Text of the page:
Indiana Jones and the Last Crusade


In the five years between the disappointing Indiana Jones and the Temple of Doom and the third film, Indiana Jones and the Last Crusade, director Steven Spielberg and his writing team led by George Lucas manage to recapture much of what was great about the first of their Indiana Jones series, Raiders of the Lost Ark. Closer attention to pacing, the inclusion of a brief prologue and the introduction of Sean Connery give Crusade just the boost it needs.

River Phoenix is the young Indy, a boy scout on an expedition with his mates who comes across some treasure hunters who have happened upon the Cross of Coronado (an ornamental cross belonging to Francisco Vásquez de Coronado).Indiana Jones and the Last Crusade When he steals it, determined that it be on display in a museum instead of stolen away forever as a trinket for a rich collector, several aspects of Jones’ character the audience knows all too well will be revealed – Indy’s first use of a whip, the basis of his aversion to snakes, and the origin of the famous fedora. This will also be the first time he has his prize stolen from him at the final second, seemingly the mirror of the opening of Raiders of the Lost Ark.

What follows is an action/adventure film with just the right mix of incredible set pieces and character development and exposition. Connery is a welcome addition to the film, in spite of the sense the filmmakers may have been jumping the shark, and his scenes with his ‘Junior’ are witty and fun. Connery is an old master, knowing just how to play opposite his physically more active co-star. Harrison Ford seems to have rediscovered his love of his character after a relatively dull turn in Temple of Doom, and his portrayal of Jones’ frustration at his father’s antics works very well indeed.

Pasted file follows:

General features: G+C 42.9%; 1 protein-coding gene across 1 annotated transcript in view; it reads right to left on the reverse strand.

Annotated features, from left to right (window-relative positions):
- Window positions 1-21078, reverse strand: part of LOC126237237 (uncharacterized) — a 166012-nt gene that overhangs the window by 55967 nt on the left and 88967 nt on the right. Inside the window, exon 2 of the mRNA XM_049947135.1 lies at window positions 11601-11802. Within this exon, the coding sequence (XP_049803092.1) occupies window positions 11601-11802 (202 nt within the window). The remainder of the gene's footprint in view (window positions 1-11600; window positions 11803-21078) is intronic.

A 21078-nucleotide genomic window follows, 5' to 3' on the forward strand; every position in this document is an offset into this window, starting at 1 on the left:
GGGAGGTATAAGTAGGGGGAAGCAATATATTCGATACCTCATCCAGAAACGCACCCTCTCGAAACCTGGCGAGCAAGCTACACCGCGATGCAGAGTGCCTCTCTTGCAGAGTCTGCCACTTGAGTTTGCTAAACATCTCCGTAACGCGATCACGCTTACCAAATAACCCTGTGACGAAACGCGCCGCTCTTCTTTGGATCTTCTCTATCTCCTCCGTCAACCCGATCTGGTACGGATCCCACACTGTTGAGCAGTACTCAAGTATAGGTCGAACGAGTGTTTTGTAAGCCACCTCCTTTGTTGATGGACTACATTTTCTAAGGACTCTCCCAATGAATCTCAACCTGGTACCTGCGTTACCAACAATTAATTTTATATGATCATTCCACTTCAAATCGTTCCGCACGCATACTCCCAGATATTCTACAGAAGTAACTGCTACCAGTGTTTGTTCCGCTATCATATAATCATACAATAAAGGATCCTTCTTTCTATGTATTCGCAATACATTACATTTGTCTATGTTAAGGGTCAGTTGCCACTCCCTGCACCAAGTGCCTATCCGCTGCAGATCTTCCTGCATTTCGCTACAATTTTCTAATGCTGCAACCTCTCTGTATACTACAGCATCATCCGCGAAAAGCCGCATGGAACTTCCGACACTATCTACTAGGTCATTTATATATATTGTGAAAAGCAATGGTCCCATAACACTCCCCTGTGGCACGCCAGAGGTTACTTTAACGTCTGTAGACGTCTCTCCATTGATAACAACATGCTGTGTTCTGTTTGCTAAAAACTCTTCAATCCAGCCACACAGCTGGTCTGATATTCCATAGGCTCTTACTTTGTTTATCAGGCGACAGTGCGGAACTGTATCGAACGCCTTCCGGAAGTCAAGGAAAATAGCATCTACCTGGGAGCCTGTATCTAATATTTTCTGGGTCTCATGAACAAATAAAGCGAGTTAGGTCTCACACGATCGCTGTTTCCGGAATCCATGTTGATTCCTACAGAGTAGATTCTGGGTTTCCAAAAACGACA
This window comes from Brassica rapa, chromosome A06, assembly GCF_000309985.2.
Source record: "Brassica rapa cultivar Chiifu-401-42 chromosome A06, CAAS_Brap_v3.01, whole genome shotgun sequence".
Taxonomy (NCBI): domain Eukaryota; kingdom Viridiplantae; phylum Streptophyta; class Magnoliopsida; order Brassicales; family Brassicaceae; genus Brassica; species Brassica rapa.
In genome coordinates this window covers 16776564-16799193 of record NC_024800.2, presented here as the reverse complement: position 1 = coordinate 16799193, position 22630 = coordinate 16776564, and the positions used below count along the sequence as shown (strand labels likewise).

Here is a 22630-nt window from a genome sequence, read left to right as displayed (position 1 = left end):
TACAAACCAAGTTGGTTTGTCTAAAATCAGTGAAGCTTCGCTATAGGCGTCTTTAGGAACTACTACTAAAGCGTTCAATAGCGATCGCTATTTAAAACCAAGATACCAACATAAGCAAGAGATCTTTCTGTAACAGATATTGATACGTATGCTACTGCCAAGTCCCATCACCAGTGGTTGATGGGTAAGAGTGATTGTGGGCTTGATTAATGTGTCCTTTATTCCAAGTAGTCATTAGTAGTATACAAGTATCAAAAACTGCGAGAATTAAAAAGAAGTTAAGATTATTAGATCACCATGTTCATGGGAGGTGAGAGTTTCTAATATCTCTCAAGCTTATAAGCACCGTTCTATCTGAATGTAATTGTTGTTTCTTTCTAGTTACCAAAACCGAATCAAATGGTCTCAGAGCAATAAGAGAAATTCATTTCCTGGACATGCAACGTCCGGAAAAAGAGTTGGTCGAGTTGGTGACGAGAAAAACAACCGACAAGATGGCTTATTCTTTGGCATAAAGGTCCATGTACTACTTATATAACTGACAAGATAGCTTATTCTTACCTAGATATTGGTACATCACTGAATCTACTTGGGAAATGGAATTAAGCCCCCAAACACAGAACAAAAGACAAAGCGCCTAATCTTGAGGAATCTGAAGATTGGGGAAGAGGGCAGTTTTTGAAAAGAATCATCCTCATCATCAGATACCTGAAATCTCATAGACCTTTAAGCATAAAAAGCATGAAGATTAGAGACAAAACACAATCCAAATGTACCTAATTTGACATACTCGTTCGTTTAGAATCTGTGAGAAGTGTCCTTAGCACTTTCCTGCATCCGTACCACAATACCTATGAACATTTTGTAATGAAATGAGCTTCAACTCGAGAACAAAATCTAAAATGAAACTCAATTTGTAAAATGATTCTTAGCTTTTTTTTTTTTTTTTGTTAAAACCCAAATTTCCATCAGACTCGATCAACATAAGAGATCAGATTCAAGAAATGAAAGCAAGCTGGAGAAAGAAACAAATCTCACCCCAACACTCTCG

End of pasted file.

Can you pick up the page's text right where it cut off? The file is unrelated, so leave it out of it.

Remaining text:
Denholm Elliott, Alison Doody and John Rhys-Davies all appear, with both Elliott and Rhys-Davies seemingly present only to afford the film a sense of continuity, such is the limitation on their roles. Doody plays the Nazi love interest adequately, although her final scenes fail to capture the imagination. To this point, the only one of the female characters to have worked well in this series is Karen Allen’s Marion in Raiders of the Lost Ark, and even she could have been allowed a bit more screen time to develop her role.

The problems with pacing that blight Temple of Doom have for the most part been resolved, with adequate time allowed for the characters to interact meaningfully in between running for their lives. The action sequences continue to show Spielberg at his best, with the rather prolonged tank scene completely gripping. The incredible choreography Spielberg displays in Raiders of the Lost Ark is again showed off to its best, with chase sequences using all manner of vehicles crossing and recrossing paths with each other that may never be matched.

Although it certainly isn’t a perfect film, Indiana Jones and the Last Crusade successfully reinvigorates a series that was floundering after the disappointing Temple of Doom. Everyone likely has their favourite Indiana Jones film, and although for me it is Raiders of the Lost Ark, for many it will be The Last Crusade. Any fan of the Indiana Jones series will be waiting with bated breath for the release of Indiana Jones and the Kingdom of the Crystal Skull, and thankfully the wait is almost over.

Rating: 3.5 stars
Review by Mark Lavercombe, 19th May 2008
Hoopla Factor: 3.5 stars

Stuart talked about Raiders of the Lost Ark on Chatflixpodcast.

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